An antipsychotic drug exerts anti-prion effects by altering the localization of the cellular prion protein

C. Stincardini, T. Massignan, S. Biggi, S.R. Elezgarai, V. Sangiovanni, I. Vanni, M. Pancher, V. Adami, J. Moreno, M. Stravalaci, G. Maietta, M. Gobbi, A. Negro, J.R. Requena, J. Castilla, R. Nonno, E. Biasini

Research output: Contribution to journalArticle

Abstract

Prion diseases are neurodegenerative conditions characterized by the conformational conversion of the cellular prion protein (PrPC), an endogenous membrane glycoprotein of uncertain function, into PrPSc, a pathological isoform that replicates by imposing its abnormal folding onto PrPC molecules. A great deal of evidence supports the notion that PrPC plays at least two roles in prion diseases, by acting as a substrate for PrPSc replication, and as a mediator of its toxicity. This conclusion was recently supported by data suggesting that PrPC may transduce neurotoxic signals elicited by other disease-associated protein aggregates. Thus, PrPC may represent a convenient pharmacological target for prion diseases, and possibly other neurodegenerative conditions. Here, we sought to characterize the activity of chlorpromazine (CPZ), an antipsychotic previously shown to inhibit prion replication by directly binding to PrPC. By employing biochemical and biophysical techniques, we provide direct experimental evidence indicating that CPZ does not bind PrPC at biologically relevant concentrations. Instead, the compound exerts anti-prion effects by inducing the relocalization of PrPC from the plasma membrane. Consistent with these findings, CPZ also inhibits the cytotoxic effects delivered by a PrP mutant. Interestingly, we found that the different pharmacological effects of CPZ could be mimicked by two inhibitors of the GTPase activity of dynamins, a class of proteins involved in the scission of newly formed membrane vesicles, and recently reported as potential pharmacological targets of CPZ. Collectively, our results redefine the mechanism by which CPZ exerts anti-prion effects, and support a primary role for dynamins in the membrane recycling of PrPC, as well as in the propagation of infectious prions. © 2017 Stincardini et al. This is an open access article distributed under the terms of the Creative Commons Attribution License, which permits unrestricted use, distribution, and reproduction in any medium, provided the original author and source are credited.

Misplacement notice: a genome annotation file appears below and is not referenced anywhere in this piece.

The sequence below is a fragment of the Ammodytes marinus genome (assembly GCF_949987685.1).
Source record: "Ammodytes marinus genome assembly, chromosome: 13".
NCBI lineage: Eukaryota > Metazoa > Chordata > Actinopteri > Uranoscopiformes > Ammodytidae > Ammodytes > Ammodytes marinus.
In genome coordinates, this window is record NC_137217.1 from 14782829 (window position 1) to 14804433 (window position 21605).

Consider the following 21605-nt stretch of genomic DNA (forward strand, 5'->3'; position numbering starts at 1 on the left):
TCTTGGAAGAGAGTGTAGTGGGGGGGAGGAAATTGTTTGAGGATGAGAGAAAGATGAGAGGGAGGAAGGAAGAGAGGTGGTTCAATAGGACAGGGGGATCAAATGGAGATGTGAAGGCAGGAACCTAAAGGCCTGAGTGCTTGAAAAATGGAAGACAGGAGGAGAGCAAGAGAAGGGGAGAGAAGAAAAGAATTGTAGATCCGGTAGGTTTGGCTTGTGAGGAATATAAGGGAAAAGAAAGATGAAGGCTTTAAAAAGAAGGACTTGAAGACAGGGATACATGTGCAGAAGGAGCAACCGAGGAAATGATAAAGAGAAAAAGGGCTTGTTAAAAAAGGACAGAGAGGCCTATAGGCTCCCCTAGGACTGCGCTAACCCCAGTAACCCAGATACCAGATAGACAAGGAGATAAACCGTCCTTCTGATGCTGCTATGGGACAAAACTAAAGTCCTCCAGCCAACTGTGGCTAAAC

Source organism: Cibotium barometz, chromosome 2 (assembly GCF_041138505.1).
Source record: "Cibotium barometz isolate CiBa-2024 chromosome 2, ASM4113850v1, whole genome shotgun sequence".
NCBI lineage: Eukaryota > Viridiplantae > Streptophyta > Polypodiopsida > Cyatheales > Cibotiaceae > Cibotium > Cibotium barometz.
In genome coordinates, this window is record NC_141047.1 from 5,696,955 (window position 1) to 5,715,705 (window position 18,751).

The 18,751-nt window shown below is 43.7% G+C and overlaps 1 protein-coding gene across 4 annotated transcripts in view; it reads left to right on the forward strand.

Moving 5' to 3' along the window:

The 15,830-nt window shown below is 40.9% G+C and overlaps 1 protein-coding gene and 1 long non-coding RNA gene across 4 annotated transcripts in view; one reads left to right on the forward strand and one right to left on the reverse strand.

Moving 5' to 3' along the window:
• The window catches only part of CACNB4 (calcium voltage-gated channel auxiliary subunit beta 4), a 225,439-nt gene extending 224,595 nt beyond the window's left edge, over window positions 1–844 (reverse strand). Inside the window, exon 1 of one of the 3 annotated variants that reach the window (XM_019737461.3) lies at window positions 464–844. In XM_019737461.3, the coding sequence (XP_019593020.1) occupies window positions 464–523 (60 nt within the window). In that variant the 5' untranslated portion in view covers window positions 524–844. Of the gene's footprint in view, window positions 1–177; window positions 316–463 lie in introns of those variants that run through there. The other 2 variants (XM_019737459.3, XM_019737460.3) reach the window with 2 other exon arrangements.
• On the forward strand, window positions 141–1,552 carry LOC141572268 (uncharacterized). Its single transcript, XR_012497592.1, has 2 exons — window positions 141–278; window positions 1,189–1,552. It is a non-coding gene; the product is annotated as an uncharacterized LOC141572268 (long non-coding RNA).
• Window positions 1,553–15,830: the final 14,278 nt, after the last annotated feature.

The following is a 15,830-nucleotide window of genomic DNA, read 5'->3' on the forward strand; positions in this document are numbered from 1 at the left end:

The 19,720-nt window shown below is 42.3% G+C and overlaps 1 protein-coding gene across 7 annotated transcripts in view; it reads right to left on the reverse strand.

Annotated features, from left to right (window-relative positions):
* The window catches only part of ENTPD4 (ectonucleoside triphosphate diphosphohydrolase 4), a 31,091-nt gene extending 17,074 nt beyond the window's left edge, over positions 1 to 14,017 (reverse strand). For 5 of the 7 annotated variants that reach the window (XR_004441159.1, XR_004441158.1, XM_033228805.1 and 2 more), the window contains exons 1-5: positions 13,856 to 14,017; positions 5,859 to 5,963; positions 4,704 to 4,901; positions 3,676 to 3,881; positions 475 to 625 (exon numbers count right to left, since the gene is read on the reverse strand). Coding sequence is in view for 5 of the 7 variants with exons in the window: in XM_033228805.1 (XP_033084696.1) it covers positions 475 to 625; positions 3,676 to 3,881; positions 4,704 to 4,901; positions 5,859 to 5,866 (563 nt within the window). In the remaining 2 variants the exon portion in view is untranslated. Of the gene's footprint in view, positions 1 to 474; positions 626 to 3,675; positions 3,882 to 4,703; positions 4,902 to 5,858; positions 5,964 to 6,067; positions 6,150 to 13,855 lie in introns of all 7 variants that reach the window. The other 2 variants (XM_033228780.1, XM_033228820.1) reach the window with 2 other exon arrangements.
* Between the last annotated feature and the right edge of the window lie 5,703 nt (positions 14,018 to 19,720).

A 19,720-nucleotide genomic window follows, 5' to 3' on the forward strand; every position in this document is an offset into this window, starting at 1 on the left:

Original languageEnglish
JournalPLoS One
Volume12
Issue number8
DOIs
Publication statusPublished - 2017

Keywords

  • chlorpromazine
  • dynamin
  • guanosine triphosphatase
  • isoprotein
  • membrane protein
  • neuroleptic agent
  • prion protein
  • substance P
  • ligand
  • animal experiment
  • animal model
  • Article
  • cell membrane
  • cell surface
  • cytotoxicity
  • drug mechanism
  • drug targeting
  • enzyme activity
  • HEK293 cell line
  • human
  • immunohistochemistry
  • in vitro study
  • membrane vesicle
  • mouse
  • nonhuman
  • prion disease
  • protein aggregation
  • protein binding
  • protein function
  • protein localization
  • scrapie
  • Western blotting
  • antagonists and inhibitors
  • cell line
  • drug effects
  • genetics
  • metabolism
  • mutation
  • protein transport
  • Antipsychotic Agents
  • Cell Line
  • Chlorpromazine
  • Dynamins
  • Humans
  • Ligands
  • Mutation
  • Prion Proteins
  • Protein Transport

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    Stincardini, C., Massignan, T., Biggi, S., Elezgarai, S. R., Sangiovanni, V., Vanni, I., Pancher, M., Adami, V., Moreno, J., Stravalaci, M., Maietta, G., Gobbi, M., Negro, A., Requena, J. R., Castilla, J., Nonno, R., & Biasini, E. (2017). An antipsychotic drug exerts anti-prion effects by altering the localization of the cellular prion protein. PLoS One, 12(8). https://doi.org/10.1371/journal.pone.0182589